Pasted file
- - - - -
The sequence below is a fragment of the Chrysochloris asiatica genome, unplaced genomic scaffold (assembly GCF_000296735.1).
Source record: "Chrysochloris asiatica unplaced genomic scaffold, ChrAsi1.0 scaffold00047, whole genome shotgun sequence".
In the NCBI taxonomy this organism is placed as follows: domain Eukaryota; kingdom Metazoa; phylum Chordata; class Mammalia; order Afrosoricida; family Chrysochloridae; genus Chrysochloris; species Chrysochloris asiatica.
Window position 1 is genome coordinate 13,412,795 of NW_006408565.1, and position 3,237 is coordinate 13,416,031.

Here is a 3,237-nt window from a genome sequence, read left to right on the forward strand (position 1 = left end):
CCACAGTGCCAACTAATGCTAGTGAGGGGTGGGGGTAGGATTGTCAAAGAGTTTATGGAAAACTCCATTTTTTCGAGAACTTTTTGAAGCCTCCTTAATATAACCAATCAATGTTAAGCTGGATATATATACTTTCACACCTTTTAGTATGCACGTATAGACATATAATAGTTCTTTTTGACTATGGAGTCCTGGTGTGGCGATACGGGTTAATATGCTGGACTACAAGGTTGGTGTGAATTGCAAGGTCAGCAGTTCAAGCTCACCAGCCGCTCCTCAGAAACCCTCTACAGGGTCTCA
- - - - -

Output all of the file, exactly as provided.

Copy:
The sequence below is a fragment of the Chrysochloris asiatica genome, unplaced genomic scaffold (assembly GCF_000296735.1).
Source record: "Chrysochloris asiatica unplaced genomic scaffold, ChrAsi1.0 scaffold00047, whole genome shotgun sequence".
In the NCBI taxonomy this organism is placed as follows: domain Eukaryota; kingdom Metazoa; phylum Chordata; class Mammalia; order Afrosoricida; family Chrysochloridae; genus Chrysochloris; species Chrysochloris asiatica.
Window position 1 is genome coordinate 13,412,795 of NW_006408565.1, and position 3,237 is coordinate 13,416,031.

Here is a 3,237-nt window from a genome sequence, read left to right on the forward strand (position 1 = left end):
CCACAGTGCCAACTAATGCTAGTGAGGGGTGGGGGTAGGATTGTCAAAGAGTTTATGGAAAACTCCATTTTTTCGAGAACTTTTTGAAGCCTCCTTAATATAACCAATCAATGTTAAGCTGGATATATATACTTTCACACCTTTTAGTATGCACGTATAGACATATAATAGTTCTTTTTGACTATGGAGTCCTGGTGTGGCGATACGGGTTAATATGCTGGACTACAAGGTTGGTGTGAATTGCAAGGTCAGCAGTTCAAGCTCACCAGCCGCTCCTCAGAAACCCTCTACAGGGTCTCA